Millennials and wealth

Get ready for a $750 billion wealth transfer

July 28, 2017

Okay, I admit it. I’m interested in the millennial market. Why? Simple. Because a $750 billion windfall is going to land in the laps of this group of Canadians (Born: 1977-1994) and I’m gearing up to help them out.

As part of that initiative, I started to re-read that all-time bestseller How to Win Friends and Influence People, by Dale Carnegie. If I had to use a single word to describe the central message of that remarkable book, that word would be trust.

Now trust is a concept that is absolutely central to the wealth advisor/client relationship. Without trust my advice lacks credibility and, as a result, those I advise will be reluctant to follow it. But to win client trust any wealth advisor – and no one believes this more strongly than I do – has to demonstrate an understanding of client needs.

In the case of millennials, most older-generation wealth advisors need to do some research to get a handle on this unique group. Financial writer Nathan Harness, who recently analyzed some millennial-related research published in a Wharton study (Wharton School of the University of Pennsylvania and State Street Global Advisors. Bridging the Trust Divide: The Financial Advisor-Client Relationship), gave me a helping hand.

This study, looking at advisor-client relationships, found that many advisors fail to cultivate trust because they fail to communicate the value of their services. This can be especially important when working to bridge the generational gap with millennials, who generally have lower levels of trust compared to other cohorts. Here are three tendencies that demonstrate millennials’ priorities:

1. Millennial optimism

Compared with most generations, millennials say they are optimistic about their financial future. They believe they have good financial habits, they can live on less during retirement compared to baby boomers, and more than other generations, they believe investing is important.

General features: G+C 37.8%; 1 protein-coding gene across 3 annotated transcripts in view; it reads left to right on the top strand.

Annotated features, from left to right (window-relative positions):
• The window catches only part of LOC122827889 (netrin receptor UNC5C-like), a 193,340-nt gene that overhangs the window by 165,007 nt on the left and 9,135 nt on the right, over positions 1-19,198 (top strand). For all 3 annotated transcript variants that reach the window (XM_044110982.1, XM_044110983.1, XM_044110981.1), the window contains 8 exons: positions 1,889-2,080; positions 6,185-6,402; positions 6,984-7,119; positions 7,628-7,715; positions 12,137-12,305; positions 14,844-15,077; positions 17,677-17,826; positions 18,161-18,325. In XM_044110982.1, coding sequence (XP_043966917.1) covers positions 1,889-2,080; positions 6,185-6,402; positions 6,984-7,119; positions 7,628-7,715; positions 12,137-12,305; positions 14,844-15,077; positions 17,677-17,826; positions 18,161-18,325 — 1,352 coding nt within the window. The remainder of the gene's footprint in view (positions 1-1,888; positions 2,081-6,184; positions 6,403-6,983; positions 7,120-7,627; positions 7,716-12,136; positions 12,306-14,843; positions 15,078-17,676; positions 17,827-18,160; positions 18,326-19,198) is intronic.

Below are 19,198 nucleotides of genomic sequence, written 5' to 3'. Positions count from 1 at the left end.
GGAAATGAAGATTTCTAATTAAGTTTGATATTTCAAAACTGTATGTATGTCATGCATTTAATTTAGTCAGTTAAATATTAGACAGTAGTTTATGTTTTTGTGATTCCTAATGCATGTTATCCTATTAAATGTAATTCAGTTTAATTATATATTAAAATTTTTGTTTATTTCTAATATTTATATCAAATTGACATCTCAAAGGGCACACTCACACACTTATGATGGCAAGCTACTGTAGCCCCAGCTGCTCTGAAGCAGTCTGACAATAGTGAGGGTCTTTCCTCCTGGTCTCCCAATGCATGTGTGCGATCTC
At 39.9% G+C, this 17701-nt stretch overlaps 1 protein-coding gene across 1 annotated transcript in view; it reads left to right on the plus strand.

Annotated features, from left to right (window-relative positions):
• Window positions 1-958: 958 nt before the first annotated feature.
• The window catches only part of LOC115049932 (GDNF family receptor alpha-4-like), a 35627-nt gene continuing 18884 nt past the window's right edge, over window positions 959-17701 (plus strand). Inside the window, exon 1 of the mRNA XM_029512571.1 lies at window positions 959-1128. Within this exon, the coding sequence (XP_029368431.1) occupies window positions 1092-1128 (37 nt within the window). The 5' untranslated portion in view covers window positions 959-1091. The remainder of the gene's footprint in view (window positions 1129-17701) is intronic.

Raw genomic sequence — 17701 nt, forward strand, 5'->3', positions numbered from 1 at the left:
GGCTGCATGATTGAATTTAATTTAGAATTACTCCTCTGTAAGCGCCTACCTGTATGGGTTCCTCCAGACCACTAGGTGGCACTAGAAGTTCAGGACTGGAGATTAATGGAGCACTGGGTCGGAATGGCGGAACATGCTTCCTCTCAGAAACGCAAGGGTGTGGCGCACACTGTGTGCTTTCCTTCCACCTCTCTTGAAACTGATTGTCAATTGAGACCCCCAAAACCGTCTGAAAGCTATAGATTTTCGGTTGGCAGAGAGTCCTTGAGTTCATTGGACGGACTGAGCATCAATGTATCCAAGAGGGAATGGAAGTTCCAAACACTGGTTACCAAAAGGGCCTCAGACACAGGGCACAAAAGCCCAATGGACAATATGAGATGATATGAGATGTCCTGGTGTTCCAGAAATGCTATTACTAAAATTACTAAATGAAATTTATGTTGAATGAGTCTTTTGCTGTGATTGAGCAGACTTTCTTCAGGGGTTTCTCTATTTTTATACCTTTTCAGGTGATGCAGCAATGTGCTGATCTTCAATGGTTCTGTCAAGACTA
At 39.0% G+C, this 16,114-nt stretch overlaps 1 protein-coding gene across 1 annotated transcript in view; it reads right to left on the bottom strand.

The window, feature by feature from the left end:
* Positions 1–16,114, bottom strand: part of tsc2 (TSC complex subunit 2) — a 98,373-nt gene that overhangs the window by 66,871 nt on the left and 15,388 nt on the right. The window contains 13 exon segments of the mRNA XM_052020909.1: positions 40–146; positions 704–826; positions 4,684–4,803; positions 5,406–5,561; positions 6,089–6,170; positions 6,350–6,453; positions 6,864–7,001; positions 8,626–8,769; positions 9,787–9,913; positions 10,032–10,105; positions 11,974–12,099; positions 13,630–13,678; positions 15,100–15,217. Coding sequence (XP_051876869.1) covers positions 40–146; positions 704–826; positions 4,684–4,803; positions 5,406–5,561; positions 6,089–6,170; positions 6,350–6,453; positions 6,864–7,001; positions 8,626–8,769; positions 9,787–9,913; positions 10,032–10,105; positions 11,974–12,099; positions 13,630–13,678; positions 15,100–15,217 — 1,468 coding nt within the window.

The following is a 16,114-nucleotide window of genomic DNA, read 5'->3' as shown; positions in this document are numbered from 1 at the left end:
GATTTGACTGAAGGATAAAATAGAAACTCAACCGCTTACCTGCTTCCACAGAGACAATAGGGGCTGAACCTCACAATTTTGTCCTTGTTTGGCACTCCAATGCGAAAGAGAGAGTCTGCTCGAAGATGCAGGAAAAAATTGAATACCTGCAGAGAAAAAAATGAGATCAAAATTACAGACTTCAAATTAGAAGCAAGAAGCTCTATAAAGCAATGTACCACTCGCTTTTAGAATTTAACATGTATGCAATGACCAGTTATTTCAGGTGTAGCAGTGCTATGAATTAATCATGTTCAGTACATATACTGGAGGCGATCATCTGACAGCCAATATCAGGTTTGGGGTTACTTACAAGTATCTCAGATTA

Confidence tends to run high on long-term goals for millennials because they see time as one of their greatest assets. Short-term anxiety begins to grow when they are asked about day-to-day finances and debt. Financial advisors can assuage this concern by educating millennial clients about the combinative power of short-term planning for long-term goals. As with most of our clients, greater success can be achieved when we break down the larger, complex financial goals into short-term, achievable actions.

2. Millennial savings

Studies show that millennials with employer-sponsored retirement plans are aggressive savers. More than half of millennials earning more than $70,000 annually are putting aside 20% or more of their income. This high level of savings is a great signal for financial planning because it shows this generation’s commitment to goal attainment.
As Greg McBride, chief financial analyst for Bankrate, was recently quoted as saying: ‘Millennials have a greater inclination toward saving, for both emergencies and retirement, than we’ve seen from previous generations.’

Where millennials can use help is smart saving. They are putting money toward retirement and emergency funds, but they need to learn to make tax-savvy investments in the stock market and appropriate insurance products.

3. Millennial guidance

More than other generations, millennials believe that financial advisors are worth the fees they charge and that a personal relationship with an advisor is important. Although millennials generally are comfortable using robo-advice programs, more than 80% seek personalized meetings with financial planners.

However, unlike other generations, millennials tend to be more interested in learning the process of reaching financial goals than being told what to do. Millennials prefer to work with advisors who discuss the step-by-step process for goal attainment instead of key strategies.

As a wealth advisor, I’m exceptionally open to the idea of coaching millennials – as I am with all my clients – through a process toward financial independence and wealth accumulation.

Here’s the kicker, and it’s from Canada

Recently, RBC Wealth published a document called Wealth Transfer Report 2017, a survey covering 3,105 individuals in Canada, the UK and the US. Respondents were worth, on average, US$4.5 million and included professionals, entrepreneurs, business owners and retirees.

To quote directly from the report: ‘What we found was a remarkable gap between intention and action, resulting in a general lack of preparedness. Our research shows that individuals have every intention of transferring their knowledge to the next generation. However, it turns out that many families are repeating the cycle of inadequate financial guidance, delivering too little too late. We found that on average, structured financial education is only beginning at age 27.’

Put another way: Millennials are disturbingly unprepared to successfully manage the wealth they stand to inherit. Remember the famous Chinese proverb: ‘Fu bu guo san dai’ (Wealth never survives three generations). When it comes to wealth, many families spend a lot of time and energy building it, but far less focus on how it will be passed to the next generation. You can expect more from me about this going forward.

Geoff Funke, Senior Wealth Advisor, Scotia Wealth Management, 604-535-4721.